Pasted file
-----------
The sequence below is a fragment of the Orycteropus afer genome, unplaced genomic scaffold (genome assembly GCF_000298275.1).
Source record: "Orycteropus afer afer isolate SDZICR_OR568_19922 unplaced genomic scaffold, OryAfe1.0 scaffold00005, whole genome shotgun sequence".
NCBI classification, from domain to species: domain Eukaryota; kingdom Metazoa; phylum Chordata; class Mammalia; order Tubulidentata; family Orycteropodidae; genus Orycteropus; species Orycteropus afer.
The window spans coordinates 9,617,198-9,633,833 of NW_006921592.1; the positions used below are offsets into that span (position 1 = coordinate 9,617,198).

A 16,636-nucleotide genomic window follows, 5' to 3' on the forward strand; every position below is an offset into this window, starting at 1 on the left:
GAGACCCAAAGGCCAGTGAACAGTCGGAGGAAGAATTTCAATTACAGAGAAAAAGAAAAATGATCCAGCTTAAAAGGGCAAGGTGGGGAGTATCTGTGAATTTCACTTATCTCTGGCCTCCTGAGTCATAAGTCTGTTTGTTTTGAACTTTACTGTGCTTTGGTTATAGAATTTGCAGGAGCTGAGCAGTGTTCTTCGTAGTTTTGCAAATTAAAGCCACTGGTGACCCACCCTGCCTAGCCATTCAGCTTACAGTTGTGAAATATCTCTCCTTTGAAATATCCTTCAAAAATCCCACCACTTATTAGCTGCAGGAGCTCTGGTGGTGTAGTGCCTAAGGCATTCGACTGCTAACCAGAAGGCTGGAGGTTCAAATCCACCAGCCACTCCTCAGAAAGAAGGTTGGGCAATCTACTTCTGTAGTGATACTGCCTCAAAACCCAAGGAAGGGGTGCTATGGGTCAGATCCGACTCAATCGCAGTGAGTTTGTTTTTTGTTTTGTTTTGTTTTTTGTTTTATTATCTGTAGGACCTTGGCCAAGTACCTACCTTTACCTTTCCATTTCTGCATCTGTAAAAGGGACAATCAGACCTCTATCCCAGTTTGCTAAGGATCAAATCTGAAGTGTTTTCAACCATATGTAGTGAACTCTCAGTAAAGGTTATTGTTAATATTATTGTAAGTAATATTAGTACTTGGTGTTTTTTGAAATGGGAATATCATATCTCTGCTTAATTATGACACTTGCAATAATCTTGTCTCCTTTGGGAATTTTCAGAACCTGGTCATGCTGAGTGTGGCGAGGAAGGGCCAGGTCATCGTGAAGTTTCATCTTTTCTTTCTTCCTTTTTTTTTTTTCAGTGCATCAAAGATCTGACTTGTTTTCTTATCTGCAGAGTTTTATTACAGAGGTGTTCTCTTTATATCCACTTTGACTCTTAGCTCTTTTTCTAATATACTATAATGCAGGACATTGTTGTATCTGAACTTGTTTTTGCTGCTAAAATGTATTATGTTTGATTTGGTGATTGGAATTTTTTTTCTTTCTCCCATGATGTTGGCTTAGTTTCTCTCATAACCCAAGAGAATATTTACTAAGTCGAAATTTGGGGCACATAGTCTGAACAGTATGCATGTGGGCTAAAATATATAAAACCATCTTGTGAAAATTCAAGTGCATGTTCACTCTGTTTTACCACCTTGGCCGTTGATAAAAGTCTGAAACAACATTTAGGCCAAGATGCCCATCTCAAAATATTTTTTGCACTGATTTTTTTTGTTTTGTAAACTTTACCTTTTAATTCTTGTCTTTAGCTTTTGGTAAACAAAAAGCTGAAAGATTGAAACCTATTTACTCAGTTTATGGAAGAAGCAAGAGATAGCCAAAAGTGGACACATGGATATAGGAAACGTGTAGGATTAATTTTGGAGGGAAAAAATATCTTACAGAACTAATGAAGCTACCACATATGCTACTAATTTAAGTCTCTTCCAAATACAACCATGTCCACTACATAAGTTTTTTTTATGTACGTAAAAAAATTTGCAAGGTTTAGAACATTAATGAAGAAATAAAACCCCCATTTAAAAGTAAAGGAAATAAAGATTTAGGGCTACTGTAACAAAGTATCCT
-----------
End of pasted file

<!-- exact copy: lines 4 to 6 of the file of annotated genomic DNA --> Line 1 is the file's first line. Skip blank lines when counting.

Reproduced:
The window spans coordinates 9,617,198-9,633,833 of NW_006921592.1; the positions used below are offsets into that span (position 1 = coordinate 9,617,198).

A 16,636-nucleotide genomic window follows, 5' to 3' on the forward strand; every position below is an offset into this window, starting at 1 on the left:
GAGACCCAAAGGCCAGTGAACAGTCGGAGGAAGAATTTCAATTACAGAGAAAAAGAAAAATGATCCAGCTTAAAAGGGCAAGGTGGGGAGTATCTGTGAATTTCACTTATCTCTGGCCTCCTGAGTCATAAGTCTGTTTGTTTTGAACTTTACTGTGCTTTGGTTATAGAATTTGCAGGAGCTGAGCAGTGTTCTTCGTAGTTTTGCAAATTAAAGCCACTGGTGACCCACCCTGCCTAGCCATTCAGCTTACAGTTGTGAAATATCTCTCCTTTGAAATATCCTTCAAAAATCCCACCACTTATTAGCTGCAGGAGCTCTGGTGGTGTAGTGCCTAAGGCATTCGACTGCTAACCAGAAGGCTGGAGGTTCAAATCCACCAGCCACTCCTCAGAAAGAAGGTTGGGCAATCTACTTCTGTAGTGATACTGCCTCAAAACCCAAGGAAGGGGTGCTATGGGTCAGATCCGACTCAATCGCAGTGAGTTTGTTTTTTGTTTTGTTTTGTTTTTTGTTTTATTATCTGTAGGACCTTGGCCAAGTACCTACCTTTACCTTTCCATTTCTGCATCTGTAAAAGGGACAATCAGACCTCTATCCCAGTTTGCTAAGGATCAAATCTGAAGTGTTTTCAACCATATGTAGTGAACTCTCAGTAAAGGTTATTGTTAATATTATTGTAAGTAATATTAGTACTTGGTGTTTTTTGAAATGGGAATATCATATCTCTGCTTAATTATGACACTTGCAATAATCTTGTCTCCTTTGGGAATTTTCAGAACCTGGTCATGCTGAGTGTGGCGAGGAAGGGCCAGGTCATCGTGAAGTTTCATCTTTTCTTTCTTCCTTTTTTTTTTTTCAGTGCATCAAAGATCTGACTTGTTTTCTTATCTGCAGAGTTTTATTACAGAGGTGTTCTCTTTATATCCACTTTGACTCTTAGCTCTTTTTCTAATATACTATAATGCAGGACATTGTTGTATCTGAACTTGTTTTTGCTGCTAAAATGTATTATGTTTGATTTGGTGATTGGAATTTTTTTTCTTTCTCCCATGATGTTGGCTTAGTTTCTCTCATAACCCAAGAGAATATTTACTAAGTCGAAATTTGGGGCACATAGTCTGAACAGTATGCATGTGGGCTAAAATATATAAAACCATCTTGTGAAAATTCAAGTGCATGTTCACTCTGTTTTACCACCTTGGCCGTTGATAAAAGTCTGAAACAACATTTAGGCCAAGATGCCCATCTCAAAATATTTTTTGCACTGATTTTTTTTGTTTTGTAAACTTTACCTTTTAATTCTTGTCTTTAGCTTTTGGTAAACAAAAAGCTGAAAGATTGAAACCTATTTACTCAGTTTATGGAAGAAGCAAGAGATAGCCAAAAGTGGACACATGGATATAGGAAACGTGTAGGATTAATTTTGGAGGGAAAAAATATCTTACAGAACTAATGAAGCTACCACATATGCTACTAATTTAAGTCTCTTCCAAATACAACCATGTCCACTACATAAGTTTTTTTTATGTACGTAAAAAAATTTGCAAGGTTTAGAACATTAATGAAGAAATAAAACCCCCATTTAAAAGTAAAGGAAATAAAGATTTAGGGCTACTGTAACAAAGTATCCT